Healthy soil means healthy people
Farmers, exhibitors and translators filled the University of Minnesota Continuing Education and Conference Center for the 9th Immigrant and Minority Farmers Conference held on Feb 1-2.
The first workshop I attended was titled, “Soil Health: Preventing Soil Loss on Hilly Land” and it was presented by John Crellin from the Natural Resources Conservation Service, and Ryan Browne from Rising Sun Farm.
Crellin and Brown gave the attendees valuable insights on farming on hilly land which requires different ways of farming to prevent loss of soil, plants, and income.
Crellin introduced the acronym SWAPAH+E which stands for : Soil, Water, Air, Plants, Animals, Humans, and Energy. With this, his intention was to emphasize the importance of being good observers. He expressed the need to be respectful of these entities. He further explained that, “when we lose our topsoil, we lose our productivity. We need to keep living roots in the soil as much as possible, and keep the soil covered.”
He also described the components of soil: “There are worms, bacteria, fungi. They help recycle nutrients that help the plants. The waste products, like the proteins and the sugars, act like a glue. The organic matter is like the muscles and joints of the human body. It’s like the glue that holds the particles together, it holds moisture, and it brings nutrients to the plants. Top soil is the most valuable part for agriculture.”
Crellin then continued with a hands-on demonstration using two soil samples. He described sample ‘A’ as being covered with mulch and/or a cover crop, and sample ‘B’ as having been disturbed often, with little cover, and having had minimal roots.
As he passed these samples around, he explained that although they may look similar, they act and function differently: “You might look good on the outside, but on the inside maybe you are sick. Maybe the soils are sick.” The only difference was how these soils were managed.
While the audience tried to figure out which soil type was better or stronger, the conversation shifted to issues of erosion and runoff. Crellin explained how contour farming slows runoff water. When there is heavy rain, soil that has organic matter and that has been maintained via addition of mulch or planting of cover crops, will withstand weather events that might otherwise deteriorate the land.
How and why does this matter to us here at Main Street Project?
Main Street Project has taken a great variety of steps to not only protect the land where we raise poultry, but also to enhance the quality of the soil by increasing its organic matter. We recently planted hazelnut trees on terraces on one of the chicken coop incubator sites. We planted them perpendicular to the direction of the water flow, and this coming spring we will add fencing around the young trees for protection from the chickens that will be raised there.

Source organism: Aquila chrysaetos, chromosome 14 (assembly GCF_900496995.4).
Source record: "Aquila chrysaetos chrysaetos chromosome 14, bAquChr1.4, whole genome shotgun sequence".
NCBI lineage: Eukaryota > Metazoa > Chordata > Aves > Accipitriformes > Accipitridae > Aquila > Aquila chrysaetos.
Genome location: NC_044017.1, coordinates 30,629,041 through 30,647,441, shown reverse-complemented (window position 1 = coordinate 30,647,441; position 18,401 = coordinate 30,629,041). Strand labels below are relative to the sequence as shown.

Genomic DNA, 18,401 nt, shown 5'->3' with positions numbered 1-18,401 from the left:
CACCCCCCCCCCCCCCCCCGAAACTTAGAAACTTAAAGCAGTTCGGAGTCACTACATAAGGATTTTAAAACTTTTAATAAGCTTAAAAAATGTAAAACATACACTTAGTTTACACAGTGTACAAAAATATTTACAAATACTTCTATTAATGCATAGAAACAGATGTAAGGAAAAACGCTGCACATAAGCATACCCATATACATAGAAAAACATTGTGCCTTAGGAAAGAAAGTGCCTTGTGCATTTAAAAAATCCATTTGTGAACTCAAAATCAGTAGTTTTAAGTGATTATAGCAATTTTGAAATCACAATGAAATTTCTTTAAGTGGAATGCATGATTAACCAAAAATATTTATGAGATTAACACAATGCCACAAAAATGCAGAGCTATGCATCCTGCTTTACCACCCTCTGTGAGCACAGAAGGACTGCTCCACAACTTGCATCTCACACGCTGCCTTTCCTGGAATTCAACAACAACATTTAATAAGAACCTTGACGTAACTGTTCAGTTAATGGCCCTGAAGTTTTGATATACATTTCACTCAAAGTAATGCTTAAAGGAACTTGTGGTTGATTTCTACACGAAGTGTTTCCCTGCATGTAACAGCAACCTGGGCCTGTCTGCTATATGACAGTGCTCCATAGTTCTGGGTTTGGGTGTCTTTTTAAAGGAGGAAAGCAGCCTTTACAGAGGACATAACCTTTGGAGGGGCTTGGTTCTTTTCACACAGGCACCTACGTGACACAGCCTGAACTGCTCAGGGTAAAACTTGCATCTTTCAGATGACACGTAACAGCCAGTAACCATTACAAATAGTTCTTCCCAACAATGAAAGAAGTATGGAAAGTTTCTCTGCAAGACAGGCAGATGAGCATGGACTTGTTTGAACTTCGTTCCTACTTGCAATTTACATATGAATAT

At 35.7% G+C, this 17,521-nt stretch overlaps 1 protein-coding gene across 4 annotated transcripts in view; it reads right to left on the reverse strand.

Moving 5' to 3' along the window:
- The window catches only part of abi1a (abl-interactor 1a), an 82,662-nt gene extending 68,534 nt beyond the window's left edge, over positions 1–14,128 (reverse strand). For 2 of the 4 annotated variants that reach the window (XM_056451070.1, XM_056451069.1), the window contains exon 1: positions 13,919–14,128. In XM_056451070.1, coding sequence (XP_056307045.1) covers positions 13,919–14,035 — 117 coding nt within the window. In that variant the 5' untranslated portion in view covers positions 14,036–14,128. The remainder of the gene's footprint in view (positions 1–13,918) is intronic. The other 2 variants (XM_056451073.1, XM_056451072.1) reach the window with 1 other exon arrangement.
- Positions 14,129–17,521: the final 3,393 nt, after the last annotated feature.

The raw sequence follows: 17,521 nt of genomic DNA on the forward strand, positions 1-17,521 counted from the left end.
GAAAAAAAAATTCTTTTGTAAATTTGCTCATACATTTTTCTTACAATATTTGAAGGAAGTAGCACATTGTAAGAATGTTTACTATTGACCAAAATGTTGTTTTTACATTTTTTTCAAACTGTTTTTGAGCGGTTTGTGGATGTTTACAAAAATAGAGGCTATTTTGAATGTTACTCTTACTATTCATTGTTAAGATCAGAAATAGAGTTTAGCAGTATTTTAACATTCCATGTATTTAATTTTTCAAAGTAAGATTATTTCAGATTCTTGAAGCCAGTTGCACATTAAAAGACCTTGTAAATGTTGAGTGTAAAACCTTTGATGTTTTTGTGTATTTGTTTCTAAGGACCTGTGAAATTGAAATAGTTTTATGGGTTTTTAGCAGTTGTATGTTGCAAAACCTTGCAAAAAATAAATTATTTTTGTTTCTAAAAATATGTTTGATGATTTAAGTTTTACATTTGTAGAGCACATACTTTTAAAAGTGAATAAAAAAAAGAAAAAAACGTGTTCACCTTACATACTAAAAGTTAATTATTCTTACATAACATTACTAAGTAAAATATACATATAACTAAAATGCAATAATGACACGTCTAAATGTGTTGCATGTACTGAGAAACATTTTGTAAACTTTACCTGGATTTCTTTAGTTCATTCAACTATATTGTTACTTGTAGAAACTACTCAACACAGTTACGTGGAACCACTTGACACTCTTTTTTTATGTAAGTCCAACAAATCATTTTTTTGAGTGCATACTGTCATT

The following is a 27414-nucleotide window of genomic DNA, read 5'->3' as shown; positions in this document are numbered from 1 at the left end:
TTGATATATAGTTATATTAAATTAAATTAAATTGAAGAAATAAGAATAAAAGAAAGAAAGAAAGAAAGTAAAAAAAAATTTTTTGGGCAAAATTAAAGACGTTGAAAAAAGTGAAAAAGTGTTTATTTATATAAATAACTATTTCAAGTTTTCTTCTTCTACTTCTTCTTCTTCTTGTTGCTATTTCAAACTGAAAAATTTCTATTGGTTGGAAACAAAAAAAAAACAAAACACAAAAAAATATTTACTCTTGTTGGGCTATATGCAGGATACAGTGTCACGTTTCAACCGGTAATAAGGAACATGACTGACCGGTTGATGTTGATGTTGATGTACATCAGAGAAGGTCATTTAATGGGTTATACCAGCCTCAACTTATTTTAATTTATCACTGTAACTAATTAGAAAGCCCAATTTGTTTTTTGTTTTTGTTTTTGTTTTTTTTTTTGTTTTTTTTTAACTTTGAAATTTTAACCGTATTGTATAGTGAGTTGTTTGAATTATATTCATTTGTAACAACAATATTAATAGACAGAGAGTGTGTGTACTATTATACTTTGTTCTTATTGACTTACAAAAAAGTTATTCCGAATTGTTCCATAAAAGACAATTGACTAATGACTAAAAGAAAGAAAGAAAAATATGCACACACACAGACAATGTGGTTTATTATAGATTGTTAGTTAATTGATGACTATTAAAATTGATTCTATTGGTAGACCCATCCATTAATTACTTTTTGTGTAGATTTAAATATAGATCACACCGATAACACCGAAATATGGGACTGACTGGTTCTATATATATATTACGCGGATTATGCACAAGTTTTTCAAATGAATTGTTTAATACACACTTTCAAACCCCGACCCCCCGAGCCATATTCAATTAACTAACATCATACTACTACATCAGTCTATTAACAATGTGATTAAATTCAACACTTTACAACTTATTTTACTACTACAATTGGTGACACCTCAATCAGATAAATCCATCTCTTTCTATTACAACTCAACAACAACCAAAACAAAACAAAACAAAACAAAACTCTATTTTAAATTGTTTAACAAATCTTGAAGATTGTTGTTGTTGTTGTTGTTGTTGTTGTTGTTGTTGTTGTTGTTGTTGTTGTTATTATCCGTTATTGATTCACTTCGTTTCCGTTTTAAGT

We also planted these perennial trees to physically protect the soils. We know that we must disturb the soil very minimally because of the organisms like the bacteria and fungi hard at work in the soil.
We follow the American Planning Association’s healthy, sustainable food systems model by integrating each component into our systems design. Much like what John Crellin emphasized, soil health is one of our priorities when it comes to designing food systems.
Ryan Browne from Rising Sun Farm emphasized the importance of utilizing chickens to fertilize the soil (Yay for chickens!). In our work with food systems, poultry is at the center of our design. The perennial and annual cropping systems allow us to have permanent cover of the space where the poultry is raised. In this manner we restore organic matter in the soil and provide shade, which is critical for managing and/or decreasing the temperature of the soil and surrounding air where the birds are raised. In essence, we design systems that resemble or mimic natural environments, for vegetables/plants and animals. So our natural product is raised in the closest original setting where these organisms evolved.
The audience in this workshop took away valuable ideas and methods for taking care of soil. We learned how to be good observers and understand the behavior of soil in relation to the application of water. In Minnesota, especially with the onset of floods, organic matter is even more crucial in keeping soil strong. You can learn more about the Natural Resources Conservation Service’s soil education program here.
For more information about Main Street Projects efforts in ecological conservation in the larger scheme of food systems click here (PDF).